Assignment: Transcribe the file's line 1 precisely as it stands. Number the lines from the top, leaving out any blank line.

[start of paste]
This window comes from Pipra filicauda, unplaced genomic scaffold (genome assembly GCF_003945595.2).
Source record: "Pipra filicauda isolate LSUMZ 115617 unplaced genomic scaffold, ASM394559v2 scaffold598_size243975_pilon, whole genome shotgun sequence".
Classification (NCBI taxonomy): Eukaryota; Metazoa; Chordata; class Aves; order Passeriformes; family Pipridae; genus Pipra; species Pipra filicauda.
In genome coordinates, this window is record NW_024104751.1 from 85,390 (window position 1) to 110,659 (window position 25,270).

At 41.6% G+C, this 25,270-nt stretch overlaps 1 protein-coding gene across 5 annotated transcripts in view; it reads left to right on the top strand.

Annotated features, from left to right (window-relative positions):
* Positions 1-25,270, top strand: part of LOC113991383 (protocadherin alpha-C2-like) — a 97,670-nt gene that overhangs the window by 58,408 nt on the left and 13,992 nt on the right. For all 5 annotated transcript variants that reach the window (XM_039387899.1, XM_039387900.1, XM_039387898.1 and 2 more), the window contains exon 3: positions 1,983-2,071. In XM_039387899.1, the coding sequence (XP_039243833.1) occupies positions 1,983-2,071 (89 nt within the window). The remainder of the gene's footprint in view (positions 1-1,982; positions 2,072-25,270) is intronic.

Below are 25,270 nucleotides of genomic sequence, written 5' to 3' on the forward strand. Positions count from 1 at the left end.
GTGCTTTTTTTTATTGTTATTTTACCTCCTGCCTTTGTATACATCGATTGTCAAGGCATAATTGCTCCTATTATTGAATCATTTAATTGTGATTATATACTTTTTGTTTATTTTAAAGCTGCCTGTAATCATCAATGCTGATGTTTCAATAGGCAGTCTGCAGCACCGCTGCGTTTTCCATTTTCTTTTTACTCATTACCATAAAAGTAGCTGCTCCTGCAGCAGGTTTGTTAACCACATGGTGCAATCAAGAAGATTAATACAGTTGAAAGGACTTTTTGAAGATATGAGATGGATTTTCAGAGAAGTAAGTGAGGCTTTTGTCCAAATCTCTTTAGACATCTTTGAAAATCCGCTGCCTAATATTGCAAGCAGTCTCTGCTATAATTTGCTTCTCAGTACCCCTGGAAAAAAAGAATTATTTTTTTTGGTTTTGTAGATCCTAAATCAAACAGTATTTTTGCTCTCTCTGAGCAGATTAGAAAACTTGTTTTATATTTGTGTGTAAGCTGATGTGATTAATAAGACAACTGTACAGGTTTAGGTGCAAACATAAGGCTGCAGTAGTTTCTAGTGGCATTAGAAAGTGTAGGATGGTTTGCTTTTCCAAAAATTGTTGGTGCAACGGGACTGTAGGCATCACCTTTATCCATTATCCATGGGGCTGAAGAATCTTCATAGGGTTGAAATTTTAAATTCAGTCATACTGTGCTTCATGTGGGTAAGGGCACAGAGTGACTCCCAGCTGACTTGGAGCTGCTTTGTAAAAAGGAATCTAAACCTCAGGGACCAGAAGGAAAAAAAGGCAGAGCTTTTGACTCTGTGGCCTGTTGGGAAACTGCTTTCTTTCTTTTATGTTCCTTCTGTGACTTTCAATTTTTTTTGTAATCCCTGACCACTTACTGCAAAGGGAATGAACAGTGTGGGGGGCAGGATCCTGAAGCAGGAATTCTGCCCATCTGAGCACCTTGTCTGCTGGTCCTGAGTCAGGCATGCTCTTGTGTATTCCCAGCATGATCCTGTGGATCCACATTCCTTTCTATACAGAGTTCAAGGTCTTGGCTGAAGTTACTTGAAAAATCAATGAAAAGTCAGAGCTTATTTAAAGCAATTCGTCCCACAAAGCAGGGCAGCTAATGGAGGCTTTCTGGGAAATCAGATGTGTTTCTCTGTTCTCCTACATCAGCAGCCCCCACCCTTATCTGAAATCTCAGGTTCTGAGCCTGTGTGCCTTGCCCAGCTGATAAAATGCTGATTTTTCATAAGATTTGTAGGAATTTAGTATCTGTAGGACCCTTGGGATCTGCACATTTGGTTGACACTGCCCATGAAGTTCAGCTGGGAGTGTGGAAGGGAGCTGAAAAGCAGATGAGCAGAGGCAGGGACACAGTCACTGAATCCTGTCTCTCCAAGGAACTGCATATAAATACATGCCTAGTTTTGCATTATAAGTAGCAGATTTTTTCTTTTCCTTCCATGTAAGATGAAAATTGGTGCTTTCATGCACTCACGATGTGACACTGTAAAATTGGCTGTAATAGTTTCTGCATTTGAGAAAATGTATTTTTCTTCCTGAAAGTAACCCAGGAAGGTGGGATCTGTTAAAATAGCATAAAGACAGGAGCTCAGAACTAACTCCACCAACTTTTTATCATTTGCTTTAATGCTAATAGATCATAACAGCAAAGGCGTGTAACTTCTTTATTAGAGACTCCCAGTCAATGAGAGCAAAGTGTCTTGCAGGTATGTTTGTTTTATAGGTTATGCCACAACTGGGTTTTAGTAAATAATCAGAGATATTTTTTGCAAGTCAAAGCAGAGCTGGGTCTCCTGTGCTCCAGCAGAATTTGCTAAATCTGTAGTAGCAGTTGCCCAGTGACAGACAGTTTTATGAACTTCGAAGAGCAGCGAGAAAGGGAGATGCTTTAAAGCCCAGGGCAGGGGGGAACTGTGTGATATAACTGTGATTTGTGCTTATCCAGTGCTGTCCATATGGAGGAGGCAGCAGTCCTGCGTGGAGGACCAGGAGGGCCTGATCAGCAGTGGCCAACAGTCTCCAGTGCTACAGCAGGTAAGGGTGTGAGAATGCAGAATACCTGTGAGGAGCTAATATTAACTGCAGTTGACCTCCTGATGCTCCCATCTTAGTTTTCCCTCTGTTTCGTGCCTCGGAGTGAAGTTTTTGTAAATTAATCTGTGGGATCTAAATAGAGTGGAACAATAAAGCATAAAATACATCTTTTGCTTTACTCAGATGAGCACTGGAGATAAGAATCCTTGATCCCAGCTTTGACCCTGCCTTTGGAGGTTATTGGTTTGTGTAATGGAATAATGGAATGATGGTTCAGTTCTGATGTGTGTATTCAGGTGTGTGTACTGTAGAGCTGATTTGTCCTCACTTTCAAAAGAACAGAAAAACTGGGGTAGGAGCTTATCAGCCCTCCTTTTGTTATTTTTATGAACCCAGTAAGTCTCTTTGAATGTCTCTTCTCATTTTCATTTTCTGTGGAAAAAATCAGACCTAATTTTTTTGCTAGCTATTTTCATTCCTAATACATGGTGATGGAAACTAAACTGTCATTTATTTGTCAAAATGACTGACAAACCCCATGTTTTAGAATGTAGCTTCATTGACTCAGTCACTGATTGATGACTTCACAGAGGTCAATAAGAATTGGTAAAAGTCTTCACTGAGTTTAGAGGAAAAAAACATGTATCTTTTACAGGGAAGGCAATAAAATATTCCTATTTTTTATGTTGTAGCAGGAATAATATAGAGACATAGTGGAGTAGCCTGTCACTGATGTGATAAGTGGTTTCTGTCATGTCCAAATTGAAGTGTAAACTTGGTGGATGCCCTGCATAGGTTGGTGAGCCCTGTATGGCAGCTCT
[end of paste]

This window comes from Pipra filicauda, unplaced genomic scaffold (genome assembly GCF_003945595.2).